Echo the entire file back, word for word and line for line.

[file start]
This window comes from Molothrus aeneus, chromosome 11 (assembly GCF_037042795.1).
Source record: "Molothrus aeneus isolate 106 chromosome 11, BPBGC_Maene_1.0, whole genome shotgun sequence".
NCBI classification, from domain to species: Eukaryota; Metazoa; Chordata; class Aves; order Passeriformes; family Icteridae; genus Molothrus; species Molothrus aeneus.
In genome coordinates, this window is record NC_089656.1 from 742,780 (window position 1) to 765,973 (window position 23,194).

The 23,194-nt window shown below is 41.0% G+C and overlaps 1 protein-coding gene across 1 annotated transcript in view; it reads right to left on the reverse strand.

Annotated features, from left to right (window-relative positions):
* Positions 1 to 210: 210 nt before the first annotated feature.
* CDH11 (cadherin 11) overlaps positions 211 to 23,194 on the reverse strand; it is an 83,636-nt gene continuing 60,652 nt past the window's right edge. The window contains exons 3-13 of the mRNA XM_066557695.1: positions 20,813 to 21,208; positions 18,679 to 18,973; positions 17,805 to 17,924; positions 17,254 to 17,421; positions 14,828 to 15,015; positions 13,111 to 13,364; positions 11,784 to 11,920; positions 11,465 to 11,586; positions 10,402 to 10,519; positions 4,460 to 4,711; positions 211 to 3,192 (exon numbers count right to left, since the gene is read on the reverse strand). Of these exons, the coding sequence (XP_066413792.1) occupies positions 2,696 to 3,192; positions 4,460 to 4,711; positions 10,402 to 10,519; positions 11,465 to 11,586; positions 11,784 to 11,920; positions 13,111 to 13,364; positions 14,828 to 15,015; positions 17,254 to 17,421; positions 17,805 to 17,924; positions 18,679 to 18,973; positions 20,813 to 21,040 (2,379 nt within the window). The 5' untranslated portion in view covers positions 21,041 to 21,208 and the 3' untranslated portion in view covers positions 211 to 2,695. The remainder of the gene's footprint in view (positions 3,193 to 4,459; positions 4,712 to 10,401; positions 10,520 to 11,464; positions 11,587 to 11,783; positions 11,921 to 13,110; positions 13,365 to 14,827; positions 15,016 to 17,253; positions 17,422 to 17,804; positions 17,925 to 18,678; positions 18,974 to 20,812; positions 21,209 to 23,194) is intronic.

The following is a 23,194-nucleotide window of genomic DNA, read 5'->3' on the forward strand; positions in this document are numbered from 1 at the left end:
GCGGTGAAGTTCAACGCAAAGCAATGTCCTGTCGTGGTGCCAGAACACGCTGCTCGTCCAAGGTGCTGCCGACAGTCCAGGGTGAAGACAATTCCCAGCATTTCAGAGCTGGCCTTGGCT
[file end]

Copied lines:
This window comes from Molothrus aeneus, chromosome 11 (assembly GCF_037042795.1).
Source record: "Molothrus aeneus isolate 106 chromosome 11, BPBGC_Maene_1.0, whole genome shotgun sequence".
NCBI classification, from domain to species: Eukaryota; Metazoa; Chordata; class Aves; order Passeriformes; family Icteridae; genus Molothrus; species Molothrus aeneus.
In genome coordinates, this window is record NC_089656.1 from 742,780 (window position 1) to 765,973 (window position 23,194).

The 23,194-nt window shown below is 41.0% G+C and overlaps 1 protein-coding gene across 1 annotated transcript in view; it reads right to left on the reverse strand.

Annotated features, from left to right (window-relative positions):
* Positions 1 to 210: 210 nt before the first annotated feature.
* CDH11 (cadherin 11) overlaps positions 211 to 23,194 on the reverse strand; it is an 83,636-nt gene continuing 60,652 nt past the window's right edge. The window contains exons 3-13 of the mRNA XM_066557695.1: positions 20,813 to 21,208; positions 18,679 to 18,973; positions 17,805 to 17,924; positions 17,254 to 17,421; positions 14,828 to 15,015; positions 13,111 to 13,364; positions 11,784 to 11,920; positions 11,465 to 11,586; positions 10,402 to 10,519; positions 4,460 to 4,711; positions 211 to 3,192 (exon numbers count right to left, since the gene is read on the reverse strand). Of these exons, the coding sequence (XP_066413792.1) occupies positions 2,696 to 3,192; positions 4,460 to 4,711; positions 10,402 to 10,519; positions 11,465 to 11,586; positions 11,784 to 11,920; positions 13,111 to 13,364; positions 14,828 to 15,015; positions 17,254 to 17,421; positions 17,805 to 17,924; positions 18,679 to 18,973; positions 20,813 to 21,040 (2,379 nt within the window). The 5' untranslated portion in view covers positions 21,041 to 21,208 and the 3' untranslated portion in view covers positions 211 to 2,695. The remainder of the gene's footprint in view (positions 3,193 to 4,459; positions 4,712 to 10,401; positions 10,520 to 11,464; positions 11,587 to 11,783; positions 11,921 to 13,110; positions 13,365 to 14,827; positions 15,016 to 17,253; positions 17,422 to 17,804; positions 17,925 to 18,678; positions 18,974 to 20,812; positions 21,209 to 23,194) is intronic.

The following is a 23,194-nucleotide window of genomic DNA, read 5'->3' on the forward strand; positions in this document are numbered from 1 at the left end:
GCGGTGAAGTTCAACGCAAAGCAATGTCCTGTCGTGGTGCCAGAACACGCTGCTCGTCCAAGGTGCTGCCGACAGTCCAGGGTGAAGACAATTCCCAGCATTTCAGAGCTGGCCTTGGCT